"I didn't even know they still exist," Eric Segal, owner, Security Business Solutions, responded when I asked a group of small business owners if they thought the U.S. Small Business Administration was fulfilling its mission of helping small business.
The U.S. Small Business Administration was founded to strengthen the overall economy by helping small businesses start and grow. Does the SBA actually do what it's supposed to do?
Senator Olympia Snowe, (R-Maine) ranking member of the U.S. Senate Committee on Small Business & Entrepreneurship, recommending to President-Elect Obama that the position of the SBA Administrator be elevated to a cabinet level post so the voice of small business can be heard. In theory, Senator Snowe's proposal seems to make sense. After all, it's small business that will be the savior of our country's economy. However, in practical terms, would a cabinet level post enhance the operations of the SBA and its effectiveness in helping small business?
Look at the facts. Loan volumes from the department's flagship 7(A) loan program fell 30 percent during the 2008 fiscal year which ended September 30, and district office staffs have been slashed to the bare bones, resulting in minimal grassroots support for small businesses. Yet, take a look at the SBA's web site and it's obvious to me, a former corporate marketing executive that the marketing team must be substantial. There are dozens of e-newsletters for which you can subscribe. There are live online chats along with podcasts and videos. The videos are primarily SBA success stories, not instructional programs. In fact, under marketing and outreach, the site says in order to ensure proper branding of the agency it is to be referred to as "Your Small Business Resource."
All of that's nice to have, I guess, if you are producing a measurable return on your investment -- in this case the taxpayer's investment. However, a poll taken of our audience on SBTV.com several years ago, found over 90 percent of small businesses responding had never had any type of contact with the SBA. Subsequently, in the fall of 2006, we asked, "Is the SBA being effective in helping disaster-stricken small businesses?" Of the nearly 1,000 respondents, 50 percent were completely unaware of anything the SBA was doing.
So you have to wonder: Are they doing their job? The defining blow for me was delivered last year during the holidays when the SBA issued its proposed rule in response to Public Law 106-554 which was created to allow federal contracting officers to award up to five percent of all contracts to women-owned businesses. The law had been passed by Congress in 2000, and it had taken seven years for the SBA to act. Once the rule was issued, it alarmed women-business owners across the country because of its narrow scope. It allowed a contracting officer in any federal agency to set aside contracts or work, but only within an industry in which women owned small businesses had been identified as under-represented or substantially under-represented. Furthermore, only small businesses owned or controlled by economically disadvantaged women would then be eligible for these contracts.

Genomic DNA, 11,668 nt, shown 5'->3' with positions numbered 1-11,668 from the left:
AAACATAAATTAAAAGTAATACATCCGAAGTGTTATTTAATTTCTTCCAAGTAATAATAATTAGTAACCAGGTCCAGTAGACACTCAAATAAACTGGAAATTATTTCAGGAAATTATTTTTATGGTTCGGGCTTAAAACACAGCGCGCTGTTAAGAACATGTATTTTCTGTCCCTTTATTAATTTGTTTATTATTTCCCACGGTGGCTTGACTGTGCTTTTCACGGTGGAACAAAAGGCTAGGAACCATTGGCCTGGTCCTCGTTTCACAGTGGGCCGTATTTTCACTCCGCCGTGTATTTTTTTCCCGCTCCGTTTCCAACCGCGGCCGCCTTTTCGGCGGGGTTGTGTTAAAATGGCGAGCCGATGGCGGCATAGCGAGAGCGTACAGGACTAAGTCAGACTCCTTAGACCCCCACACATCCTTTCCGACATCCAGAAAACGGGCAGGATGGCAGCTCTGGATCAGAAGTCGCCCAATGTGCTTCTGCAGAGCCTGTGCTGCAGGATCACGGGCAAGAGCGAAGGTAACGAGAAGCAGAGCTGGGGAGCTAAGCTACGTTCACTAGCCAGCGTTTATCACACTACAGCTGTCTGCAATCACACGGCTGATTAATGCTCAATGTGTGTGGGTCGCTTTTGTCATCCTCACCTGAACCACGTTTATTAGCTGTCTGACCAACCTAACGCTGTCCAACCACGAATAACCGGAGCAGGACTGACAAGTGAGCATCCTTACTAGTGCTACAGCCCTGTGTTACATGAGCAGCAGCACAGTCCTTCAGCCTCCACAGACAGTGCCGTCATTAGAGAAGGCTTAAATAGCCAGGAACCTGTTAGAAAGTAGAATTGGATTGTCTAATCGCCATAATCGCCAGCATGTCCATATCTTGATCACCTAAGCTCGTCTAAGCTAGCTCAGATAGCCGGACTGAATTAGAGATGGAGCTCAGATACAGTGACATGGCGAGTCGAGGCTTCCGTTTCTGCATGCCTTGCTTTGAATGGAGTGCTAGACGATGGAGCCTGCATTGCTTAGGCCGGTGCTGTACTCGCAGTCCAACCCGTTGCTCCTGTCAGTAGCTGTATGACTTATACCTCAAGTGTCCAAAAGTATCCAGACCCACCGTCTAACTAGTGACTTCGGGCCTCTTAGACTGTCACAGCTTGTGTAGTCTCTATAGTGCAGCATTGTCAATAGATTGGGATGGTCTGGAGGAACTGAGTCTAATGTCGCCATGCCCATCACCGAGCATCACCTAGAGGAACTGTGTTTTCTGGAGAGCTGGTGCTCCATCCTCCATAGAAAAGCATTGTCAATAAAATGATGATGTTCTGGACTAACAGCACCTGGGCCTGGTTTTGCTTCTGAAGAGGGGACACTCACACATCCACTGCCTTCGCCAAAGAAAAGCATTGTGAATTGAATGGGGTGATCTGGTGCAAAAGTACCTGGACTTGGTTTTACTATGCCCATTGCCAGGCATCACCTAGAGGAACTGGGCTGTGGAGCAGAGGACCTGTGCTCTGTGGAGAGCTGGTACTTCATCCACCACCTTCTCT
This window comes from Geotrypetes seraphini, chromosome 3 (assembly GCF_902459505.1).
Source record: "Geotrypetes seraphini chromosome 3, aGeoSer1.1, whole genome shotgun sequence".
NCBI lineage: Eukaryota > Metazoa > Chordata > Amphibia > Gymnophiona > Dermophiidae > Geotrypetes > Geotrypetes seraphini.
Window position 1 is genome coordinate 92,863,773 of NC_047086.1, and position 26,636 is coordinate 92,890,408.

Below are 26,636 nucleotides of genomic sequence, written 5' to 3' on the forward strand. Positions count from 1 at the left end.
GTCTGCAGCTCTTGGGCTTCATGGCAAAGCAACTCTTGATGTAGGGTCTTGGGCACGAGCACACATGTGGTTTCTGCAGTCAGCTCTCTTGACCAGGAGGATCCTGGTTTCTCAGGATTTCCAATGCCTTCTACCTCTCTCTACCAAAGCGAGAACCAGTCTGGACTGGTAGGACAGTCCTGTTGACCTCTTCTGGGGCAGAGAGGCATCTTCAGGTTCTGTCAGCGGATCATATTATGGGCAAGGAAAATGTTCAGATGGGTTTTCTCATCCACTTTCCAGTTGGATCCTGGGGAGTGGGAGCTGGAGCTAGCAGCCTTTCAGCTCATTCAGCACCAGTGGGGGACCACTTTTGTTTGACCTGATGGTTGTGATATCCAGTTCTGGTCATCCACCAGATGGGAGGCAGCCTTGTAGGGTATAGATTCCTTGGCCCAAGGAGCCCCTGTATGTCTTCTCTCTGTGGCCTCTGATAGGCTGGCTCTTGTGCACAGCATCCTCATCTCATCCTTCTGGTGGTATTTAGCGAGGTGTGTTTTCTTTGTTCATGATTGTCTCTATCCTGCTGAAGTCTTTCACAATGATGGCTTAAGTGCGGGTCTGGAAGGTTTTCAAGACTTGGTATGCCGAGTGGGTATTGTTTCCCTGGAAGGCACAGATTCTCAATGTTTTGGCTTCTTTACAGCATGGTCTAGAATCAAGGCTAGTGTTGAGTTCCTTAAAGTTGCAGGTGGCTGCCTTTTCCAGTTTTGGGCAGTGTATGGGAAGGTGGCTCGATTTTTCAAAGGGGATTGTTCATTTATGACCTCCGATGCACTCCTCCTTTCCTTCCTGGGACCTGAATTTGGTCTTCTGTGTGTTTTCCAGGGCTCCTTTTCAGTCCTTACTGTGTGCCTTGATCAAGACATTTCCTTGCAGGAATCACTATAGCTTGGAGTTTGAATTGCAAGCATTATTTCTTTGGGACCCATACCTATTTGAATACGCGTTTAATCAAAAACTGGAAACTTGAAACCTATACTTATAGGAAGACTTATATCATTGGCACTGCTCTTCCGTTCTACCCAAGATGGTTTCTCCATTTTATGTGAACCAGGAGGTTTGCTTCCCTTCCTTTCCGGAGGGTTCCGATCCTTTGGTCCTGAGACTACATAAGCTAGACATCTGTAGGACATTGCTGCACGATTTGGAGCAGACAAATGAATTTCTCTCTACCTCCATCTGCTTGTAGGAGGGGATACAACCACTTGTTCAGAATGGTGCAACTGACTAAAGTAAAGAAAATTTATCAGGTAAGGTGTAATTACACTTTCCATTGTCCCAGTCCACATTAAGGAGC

The industries selected included National Security and International Affairs; Coating, Engraving, Heat Treating, and Allied Activities; Households and Institutional Furniture and Kitchen Cabinet Manufacturing and; Other Motor Vehicle Dealer. At the time, I couldn't name a single women-business owner in any of the named industries. It was a slap in the face to women-business owners. Despite strong efforts to level the playing field, women have continually received far less than five percent goal of federal contracting dollars in all industries. In fact a study conducted by the SBA itself, confirmed that women-owned small businesses are under-represented in 87 percent of industries. Fixing the deficiencies is one of Snowe's priorities for the agency.
Now, armed with this information, I repeat my question: Is the SBA fulfilling its mission? I would argue that the agency should review its process and procedures and refocus its energies on assisting small businesses with the funding they need to hire new employees, create new products and services, and expand. And if the agency itself needs additional funding or assistance, let's give it to them so they can do their job.
As Barbara Weltman, attorney and contributing editor at John Wiley & sons commented, "The SBA isn't hitting on all eight. While their online information is great (organized by topic and easy to access), their loan programs leave much to be desired. In the past, there were multiple loan programs for different purposes, most have ended and access to SBA loans at commercial banks is virtually at a standstill these days. SBA isn't fulfilling the mission in my opinion."
Enough of the brand marketing, hoopla and propaganda. We don't need the SBA to tell us what a great job they are doing (NOT), we need them to actually do what the agency was created to do -- help small businesses succeed.
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